The Prosecutor in the Kenyatta/Muthaura case has made delayed disclosure of a number of witness transcript summaries for 5 witnesses. Subsequent to this disclosure, the Prosecutor handed a further 7 summaries of witness statements to the defence. In both instances, the court had permitted the Prosecutor to delay disclosure to ensure the material was properly redacted.
Late last year, the Muthaura’s Defence made an application to move the trials away from the Hague and closer to ‘the grassroots’ as Politicians like to say. I blogged about this earlier, and as expected, the Chamber is seeking views as to the feasibility of moving the trial either to Kenya or Tanzania. The judges have asked the Prosecutor, Registry, Kenyatta Defence and Legal Representative of the Victims for their views. There may, I believe, soon also be amicus curiae applications on this issue given its importance to Defence rights, costs of the Trial and security and safety of witnesses.
The Prosecutor in the Ruto/Sang case has submitted additional material to the Trial Chamber on the matter of delayed disclosure of one of their witnesses (P-0534). The Prosecutor hopes the Trial Chamber will consider this material in deciding the application for delayed disclosure. In the same case, the Prosecutor submitted an additional 91 items of evidence to the defence. The OTP then added 494 pieces on top of the 91, and 17 more pieces of evidence shortly thereafter.
The Prosecutor in the Ruto/Sang Case has responded to the defence request for leave to appeal against the Trial Chamber’s decision on the witness protocol. The substance of the response is that the defence arguments against the Trial Chamber’s decision are either mere disagreements with the Trial Chamber’s decision (as opposed to matters affecting the fairness of proceedings), abstract arguments or misinterpretations of the Chamber’s decision.
UPDATE 22 JANUARY 2013: Some of the key matters that the Court and Participants may need to take into account in determining the suitability of shifting the venue to East Africa are:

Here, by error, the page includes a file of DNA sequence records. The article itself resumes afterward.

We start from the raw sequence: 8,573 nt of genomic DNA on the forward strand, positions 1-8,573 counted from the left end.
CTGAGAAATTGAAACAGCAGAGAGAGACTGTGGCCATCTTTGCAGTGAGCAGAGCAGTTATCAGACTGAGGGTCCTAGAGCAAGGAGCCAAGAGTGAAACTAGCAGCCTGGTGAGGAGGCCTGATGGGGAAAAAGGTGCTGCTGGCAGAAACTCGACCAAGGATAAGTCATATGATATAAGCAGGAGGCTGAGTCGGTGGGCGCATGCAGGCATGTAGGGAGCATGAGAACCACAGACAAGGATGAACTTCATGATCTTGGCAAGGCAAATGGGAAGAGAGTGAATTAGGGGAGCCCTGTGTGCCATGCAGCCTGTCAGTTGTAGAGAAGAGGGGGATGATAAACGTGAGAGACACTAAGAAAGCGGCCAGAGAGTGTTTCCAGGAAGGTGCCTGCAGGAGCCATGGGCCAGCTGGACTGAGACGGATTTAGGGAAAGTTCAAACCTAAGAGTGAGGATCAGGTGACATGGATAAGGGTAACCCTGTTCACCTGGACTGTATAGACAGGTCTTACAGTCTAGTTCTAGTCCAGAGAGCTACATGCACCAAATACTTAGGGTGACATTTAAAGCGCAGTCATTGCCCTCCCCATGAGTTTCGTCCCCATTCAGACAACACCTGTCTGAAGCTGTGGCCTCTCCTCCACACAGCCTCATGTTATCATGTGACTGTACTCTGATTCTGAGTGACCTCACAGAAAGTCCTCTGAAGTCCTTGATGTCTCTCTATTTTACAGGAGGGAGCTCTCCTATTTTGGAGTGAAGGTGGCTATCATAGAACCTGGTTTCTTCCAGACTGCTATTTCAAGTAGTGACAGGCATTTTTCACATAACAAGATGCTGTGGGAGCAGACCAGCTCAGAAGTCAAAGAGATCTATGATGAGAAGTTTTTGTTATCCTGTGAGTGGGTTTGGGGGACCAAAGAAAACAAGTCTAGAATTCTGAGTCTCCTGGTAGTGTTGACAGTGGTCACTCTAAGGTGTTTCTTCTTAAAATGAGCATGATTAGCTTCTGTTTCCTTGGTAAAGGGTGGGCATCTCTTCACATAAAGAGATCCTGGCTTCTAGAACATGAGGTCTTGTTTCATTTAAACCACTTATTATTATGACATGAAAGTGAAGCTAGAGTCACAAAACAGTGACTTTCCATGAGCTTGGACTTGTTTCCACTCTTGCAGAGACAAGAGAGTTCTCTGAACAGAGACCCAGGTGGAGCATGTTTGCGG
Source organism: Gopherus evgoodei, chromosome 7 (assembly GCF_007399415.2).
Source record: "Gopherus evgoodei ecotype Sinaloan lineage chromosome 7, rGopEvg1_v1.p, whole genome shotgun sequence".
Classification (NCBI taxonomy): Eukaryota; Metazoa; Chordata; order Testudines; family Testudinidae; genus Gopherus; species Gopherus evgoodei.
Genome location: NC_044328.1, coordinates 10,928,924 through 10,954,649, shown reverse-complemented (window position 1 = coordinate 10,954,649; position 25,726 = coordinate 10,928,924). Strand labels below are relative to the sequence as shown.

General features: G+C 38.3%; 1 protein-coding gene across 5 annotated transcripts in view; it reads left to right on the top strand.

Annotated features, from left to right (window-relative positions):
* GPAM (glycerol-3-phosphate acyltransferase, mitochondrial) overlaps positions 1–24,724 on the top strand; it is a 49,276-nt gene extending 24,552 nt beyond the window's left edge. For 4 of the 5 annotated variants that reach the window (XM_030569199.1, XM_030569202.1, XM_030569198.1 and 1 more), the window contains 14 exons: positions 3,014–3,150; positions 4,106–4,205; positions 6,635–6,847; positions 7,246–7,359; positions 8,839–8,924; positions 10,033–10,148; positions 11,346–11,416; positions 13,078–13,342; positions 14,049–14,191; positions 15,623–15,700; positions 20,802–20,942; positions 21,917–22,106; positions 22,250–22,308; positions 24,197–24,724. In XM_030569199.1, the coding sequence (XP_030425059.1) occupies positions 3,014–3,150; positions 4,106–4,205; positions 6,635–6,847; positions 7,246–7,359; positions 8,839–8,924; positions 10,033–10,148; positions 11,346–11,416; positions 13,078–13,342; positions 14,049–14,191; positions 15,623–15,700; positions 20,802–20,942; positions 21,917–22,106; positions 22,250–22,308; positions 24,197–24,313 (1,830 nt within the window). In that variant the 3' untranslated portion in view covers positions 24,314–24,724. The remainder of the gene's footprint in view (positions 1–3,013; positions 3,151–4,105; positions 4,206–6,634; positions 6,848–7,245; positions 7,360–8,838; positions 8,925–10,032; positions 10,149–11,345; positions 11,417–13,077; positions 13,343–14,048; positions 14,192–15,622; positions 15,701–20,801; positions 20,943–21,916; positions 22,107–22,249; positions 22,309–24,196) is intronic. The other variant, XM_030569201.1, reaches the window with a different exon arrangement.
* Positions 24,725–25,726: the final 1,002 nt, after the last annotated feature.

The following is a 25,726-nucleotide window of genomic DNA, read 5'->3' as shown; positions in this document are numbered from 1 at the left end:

1) Cost of accommodation, security and transport (especially if Nairobi is in the running as one of the venues!) of the Judicial, Registry, and VWU Staff.
2) Cyber-security and reliability of telecommunications (especially if re-located witnesses must testify through video-link from abroad)
3) Any additional technical and staff support and infrastructure available from the EAC, the Arusha Based ICTR or even the less-than-friendly African Union (Addis venue, anyone?)
4) The potential for the identification of and threats to witnesses, victims or their families. Whether or not a threat is credible, even a perceived threat may discourage witnesses from testifying.
5) Disruptions and delays, if the trials move to Kenya, taking into account a new and vastly expanded government will be taking over shortly before the trials start.
6) Chances of trial proceedings being disrupted by acts of violence (unruly demonstrations, counter-demonstrations, terror attacks).
7) Speed with which negotiations with willing hosts can be concluded and an Agreement executed.
8) Funding logistics (dealing with local banks; ensuring secure and speedy movement of court funds)
These are just a few of the things that may come into play as the Court and the Participants deliberate.